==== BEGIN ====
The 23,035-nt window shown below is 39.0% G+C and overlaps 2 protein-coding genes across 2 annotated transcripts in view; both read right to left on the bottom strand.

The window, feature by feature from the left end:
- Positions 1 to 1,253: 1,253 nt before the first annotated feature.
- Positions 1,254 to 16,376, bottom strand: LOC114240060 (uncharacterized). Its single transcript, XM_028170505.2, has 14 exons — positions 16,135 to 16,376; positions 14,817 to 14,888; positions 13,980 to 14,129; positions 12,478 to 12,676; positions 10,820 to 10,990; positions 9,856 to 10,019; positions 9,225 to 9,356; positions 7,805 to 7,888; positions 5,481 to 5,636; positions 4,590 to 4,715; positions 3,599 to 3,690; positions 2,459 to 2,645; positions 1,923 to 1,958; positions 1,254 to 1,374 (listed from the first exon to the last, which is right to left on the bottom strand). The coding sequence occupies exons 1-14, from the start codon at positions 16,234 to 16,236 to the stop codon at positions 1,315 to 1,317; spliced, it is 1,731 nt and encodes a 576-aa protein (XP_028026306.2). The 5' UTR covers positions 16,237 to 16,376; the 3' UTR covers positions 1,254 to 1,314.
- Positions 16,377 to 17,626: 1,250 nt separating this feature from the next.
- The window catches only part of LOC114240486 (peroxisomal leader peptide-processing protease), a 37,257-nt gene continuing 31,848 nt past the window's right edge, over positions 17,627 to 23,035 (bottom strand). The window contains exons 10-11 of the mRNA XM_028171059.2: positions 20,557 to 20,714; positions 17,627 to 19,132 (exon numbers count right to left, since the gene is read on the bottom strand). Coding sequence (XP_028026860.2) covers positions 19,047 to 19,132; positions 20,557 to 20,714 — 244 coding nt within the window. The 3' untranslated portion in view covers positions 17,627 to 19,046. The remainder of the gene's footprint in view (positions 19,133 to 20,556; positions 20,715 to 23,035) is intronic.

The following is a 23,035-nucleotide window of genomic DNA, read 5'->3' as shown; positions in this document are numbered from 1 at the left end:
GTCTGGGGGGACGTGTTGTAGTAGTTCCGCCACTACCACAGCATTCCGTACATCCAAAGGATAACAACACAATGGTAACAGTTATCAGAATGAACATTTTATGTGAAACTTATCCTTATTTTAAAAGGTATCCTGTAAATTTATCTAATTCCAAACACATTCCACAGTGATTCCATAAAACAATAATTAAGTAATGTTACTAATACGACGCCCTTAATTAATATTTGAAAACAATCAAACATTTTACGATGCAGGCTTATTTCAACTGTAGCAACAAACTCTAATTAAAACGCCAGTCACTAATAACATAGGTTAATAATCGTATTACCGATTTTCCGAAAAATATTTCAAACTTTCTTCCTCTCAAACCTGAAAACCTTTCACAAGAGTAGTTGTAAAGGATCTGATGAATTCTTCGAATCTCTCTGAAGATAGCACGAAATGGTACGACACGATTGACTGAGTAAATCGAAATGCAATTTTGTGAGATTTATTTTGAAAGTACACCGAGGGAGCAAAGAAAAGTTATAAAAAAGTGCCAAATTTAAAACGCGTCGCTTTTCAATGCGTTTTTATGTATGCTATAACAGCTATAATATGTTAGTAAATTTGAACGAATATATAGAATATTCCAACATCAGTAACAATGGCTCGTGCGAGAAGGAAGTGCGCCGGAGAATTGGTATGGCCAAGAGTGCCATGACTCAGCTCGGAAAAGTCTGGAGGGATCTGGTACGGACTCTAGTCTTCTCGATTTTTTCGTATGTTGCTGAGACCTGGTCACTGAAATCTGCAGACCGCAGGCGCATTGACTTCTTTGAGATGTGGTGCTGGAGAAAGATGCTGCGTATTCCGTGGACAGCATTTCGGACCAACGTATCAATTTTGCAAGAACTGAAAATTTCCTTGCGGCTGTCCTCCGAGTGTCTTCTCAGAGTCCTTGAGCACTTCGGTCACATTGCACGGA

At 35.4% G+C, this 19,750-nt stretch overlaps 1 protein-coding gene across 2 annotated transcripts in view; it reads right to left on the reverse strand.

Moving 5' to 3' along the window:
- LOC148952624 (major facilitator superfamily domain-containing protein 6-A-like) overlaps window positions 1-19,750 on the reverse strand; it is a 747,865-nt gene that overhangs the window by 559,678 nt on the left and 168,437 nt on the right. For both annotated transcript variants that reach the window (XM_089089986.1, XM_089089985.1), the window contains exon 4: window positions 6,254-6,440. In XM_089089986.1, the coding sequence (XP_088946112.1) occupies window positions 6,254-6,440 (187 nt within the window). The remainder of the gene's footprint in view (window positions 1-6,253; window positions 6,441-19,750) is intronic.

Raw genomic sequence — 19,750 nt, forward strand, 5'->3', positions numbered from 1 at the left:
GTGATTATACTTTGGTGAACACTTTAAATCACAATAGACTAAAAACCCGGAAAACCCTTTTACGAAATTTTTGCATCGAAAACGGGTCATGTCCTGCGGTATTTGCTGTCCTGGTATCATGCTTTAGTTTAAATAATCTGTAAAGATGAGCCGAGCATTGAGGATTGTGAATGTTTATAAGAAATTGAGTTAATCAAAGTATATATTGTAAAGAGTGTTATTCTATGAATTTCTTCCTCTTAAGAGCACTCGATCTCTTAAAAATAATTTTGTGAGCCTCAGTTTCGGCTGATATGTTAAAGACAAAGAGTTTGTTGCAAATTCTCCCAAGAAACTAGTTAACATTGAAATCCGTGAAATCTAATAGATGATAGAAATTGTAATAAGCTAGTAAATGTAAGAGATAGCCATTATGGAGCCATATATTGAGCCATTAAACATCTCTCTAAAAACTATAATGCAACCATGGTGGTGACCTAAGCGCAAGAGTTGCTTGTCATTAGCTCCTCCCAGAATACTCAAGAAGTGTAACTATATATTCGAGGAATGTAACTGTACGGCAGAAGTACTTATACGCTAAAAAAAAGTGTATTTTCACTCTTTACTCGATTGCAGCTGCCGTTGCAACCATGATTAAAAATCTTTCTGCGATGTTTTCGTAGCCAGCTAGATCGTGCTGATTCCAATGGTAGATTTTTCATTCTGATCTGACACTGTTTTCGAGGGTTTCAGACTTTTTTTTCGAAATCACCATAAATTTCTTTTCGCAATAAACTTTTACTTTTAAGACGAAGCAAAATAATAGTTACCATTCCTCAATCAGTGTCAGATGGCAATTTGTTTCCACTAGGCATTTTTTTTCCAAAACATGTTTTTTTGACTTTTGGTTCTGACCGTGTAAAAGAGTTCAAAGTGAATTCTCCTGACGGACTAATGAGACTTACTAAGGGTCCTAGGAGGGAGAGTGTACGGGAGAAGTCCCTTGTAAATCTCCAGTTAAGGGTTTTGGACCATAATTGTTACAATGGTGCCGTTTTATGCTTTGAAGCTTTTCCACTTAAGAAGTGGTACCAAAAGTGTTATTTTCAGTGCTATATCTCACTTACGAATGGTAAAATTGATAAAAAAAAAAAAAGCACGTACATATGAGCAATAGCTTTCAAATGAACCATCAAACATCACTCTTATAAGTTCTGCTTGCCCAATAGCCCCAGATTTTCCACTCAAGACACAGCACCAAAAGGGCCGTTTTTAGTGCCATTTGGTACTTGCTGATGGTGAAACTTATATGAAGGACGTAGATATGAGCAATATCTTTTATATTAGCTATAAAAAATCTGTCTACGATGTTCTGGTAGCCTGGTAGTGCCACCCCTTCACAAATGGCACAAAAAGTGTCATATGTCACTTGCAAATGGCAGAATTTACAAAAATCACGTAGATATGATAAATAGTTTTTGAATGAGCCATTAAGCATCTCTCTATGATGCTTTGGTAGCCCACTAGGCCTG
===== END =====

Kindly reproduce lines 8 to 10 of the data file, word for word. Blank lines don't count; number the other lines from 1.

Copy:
GTCTGGGGGGACGTGTTGTAGTAGTTCCGCCACTACCACAGCATTCCGTACATCCAAAGGATAACAACACAATGGTAACAGTTATCAGAATGAACATTTTATGTGAAACTTATCCTTATTTTAAAAGGTATCCTGTAAATTTATCTAATTCCAAACACATTCCACAGTGATTCCATAAAACAATAATTAAGTAATGTTACTAATACGACGCCCTTAATTAATATTTGAAAACAATCAAACATTTTACGATGCAGGCTTATTTCAACTGTAGCAACAAACTCTAATTAAAACGCCAGTCACTAATAACATAGGTTAATAATCGTATTACCGATTTTCCGAAAAATATTTCAAACTTTCTTCCTCTCAAACCTGAAAACCTTTCACAAGAGTAGTTGTAAAGGATCTGATGAATTCTTCGAATCTCTCTGAAGATAGCACGAAATGGTACGACACGATTGACTGAGTAAATCGAAATGCAATTTTGTGAGATTTATTTTGAAAGTACACCGAGGGAGCAAAGAAAAGTTATAAAAAAGTGCCAAATTTAAAACGCGTCGCTTTTCAATGCGTTTTTATGTATGCTATAACAGCTATAATATGTTAGTAAATTTGAACGAATATATAGAATATTCCAACATCAGTAACAATGGCTCGTGCGAGAAGGAAGTGCGCCGGAGAATTGGTATGGCCAAGAGTGCCATGACTCAGCTCGGAAAAGTCTGGAGGGATCTGGTACGGACTCTAGTCTTCTCGATTTTTTCGTATGTTGCTGAGACCTGGTCACTGAAATCTGCAGACCGCAGGCGCATTGACTTCTTTGAGATGTGGTGCTGGAGAAAGATGCTGCGTATTCCGTGGACAGCATTTCGGACCAACGTATCAATTTTGCAAGAACTGAAAATTTCCTTGCGGCTGTCCTCCGAGTGTCTTCTCAGAGTCCTTGAGCACTTCGGTCACATTGCACGGA

At 35.4% G+C, this 19,750-nt stretch overlaps 1 protein-coding gene across 2 annotated transcripts in view; it reads right to left on the reverse strand.

Moving 5' to 3' along the window: